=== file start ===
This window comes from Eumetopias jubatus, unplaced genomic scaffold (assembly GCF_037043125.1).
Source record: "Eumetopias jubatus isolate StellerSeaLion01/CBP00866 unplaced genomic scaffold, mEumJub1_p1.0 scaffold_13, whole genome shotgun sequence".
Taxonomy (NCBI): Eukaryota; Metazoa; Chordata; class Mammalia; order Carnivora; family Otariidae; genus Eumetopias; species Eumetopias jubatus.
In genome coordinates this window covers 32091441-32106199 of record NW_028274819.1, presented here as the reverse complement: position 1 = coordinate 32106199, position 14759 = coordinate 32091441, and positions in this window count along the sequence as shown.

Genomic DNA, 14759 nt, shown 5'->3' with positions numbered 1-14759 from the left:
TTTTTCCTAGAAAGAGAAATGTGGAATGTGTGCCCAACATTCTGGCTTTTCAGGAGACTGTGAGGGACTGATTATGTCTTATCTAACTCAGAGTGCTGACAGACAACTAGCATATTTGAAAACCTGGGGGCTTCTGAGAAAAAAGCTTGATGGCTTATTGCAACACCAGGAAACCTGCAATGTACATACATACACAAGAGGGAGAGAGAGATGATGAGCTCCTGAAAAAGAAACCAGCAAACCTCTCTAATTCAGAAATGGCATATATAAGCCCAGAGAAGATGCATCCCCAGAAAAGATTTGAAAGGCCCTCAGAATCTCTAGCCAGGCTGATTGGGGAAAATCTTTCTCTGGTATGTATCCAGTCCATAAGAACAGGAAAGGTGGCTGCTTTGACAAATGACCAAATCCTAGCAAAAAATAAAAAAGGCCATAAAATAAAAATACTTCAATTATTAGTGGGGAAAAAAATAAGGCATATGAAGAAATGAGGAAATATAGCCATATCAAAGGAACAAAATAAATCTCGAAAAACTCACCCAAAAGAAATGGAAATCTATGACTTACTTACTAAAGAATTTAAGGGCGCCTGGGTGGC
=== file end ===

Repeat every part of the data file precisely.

This window comes from Eumetopias jubatus, unplaced genomic scaffold (assembly GCF_037043125.1).
Source record: "Eumetopias jubatus isolate StellerSeaLion01/CBP00866 unplaced genomic scaffold, mEumJub1_p1.0 scaffold_13, whole genome shotgun sequence".
Taxonomy (NCBI): Eukaryota; Metazoa; Chordata; class Mammalia; order Carnivora; family Otariidae; genus Eumetopias; species Eumetopias jubatus.
In genome coordinates this window covers 32091441-32106199 of record NW_028274819.1, presented here as the reverse complement: position 1 = coordinate 32106199, position 14759 = coordinate 32091441, and positions in this window count along the sequence as shown.

Genomic DNA, 14759 nt, shown 5'->3' with positions numbered 1-14759 from the left:
TTTTTCCTAGAAAGAGAAATGTGGAATGTGTGCCCAACATTCTGGCTTTTCAGGAGACTGTGAGGGACTGATTATGTCTTATCTAACTCAGAGTGCTGACAGACAACTAGCATATTTGAAAACCTGGGGGCTTCTGAGAAAAAAGCTTGATGGCTTATTGCAACACCAGGAAACCTGCAATGTACATACATACACAAGAGGGAGAGAGAGATGATGAGCTCCTGAAAAAGAAACCAGCAAACCTCTCTAATTCAGAAATGGCATATATAAGCCCAGAGAAGATGCATCCCCAGAAAAGATTTGAAAGGCCCTCAGAATCTCTAGCCAGGCTGATTGGGGAAAATCTTTCTCTGGTATGTATCCAGTCCATAAGAACAGGAAAGGTGGCTGCTTTGACAAATGACCAAATCCTAGCAAAAAATAAAAAAGGCCATAAAATAAAAATACTTCAATTATTAGTGGGGAAAAAAATAAGGCATATGAAGAAATGAGGAAATATAGCCATATCAAAGGAACAAAATAAATCTCGAAAAACTCACCCAAAAGAAATGGAAATCTATGACTTACTTACTAAAGAATTTAAGGGCGCCTGGGTGGC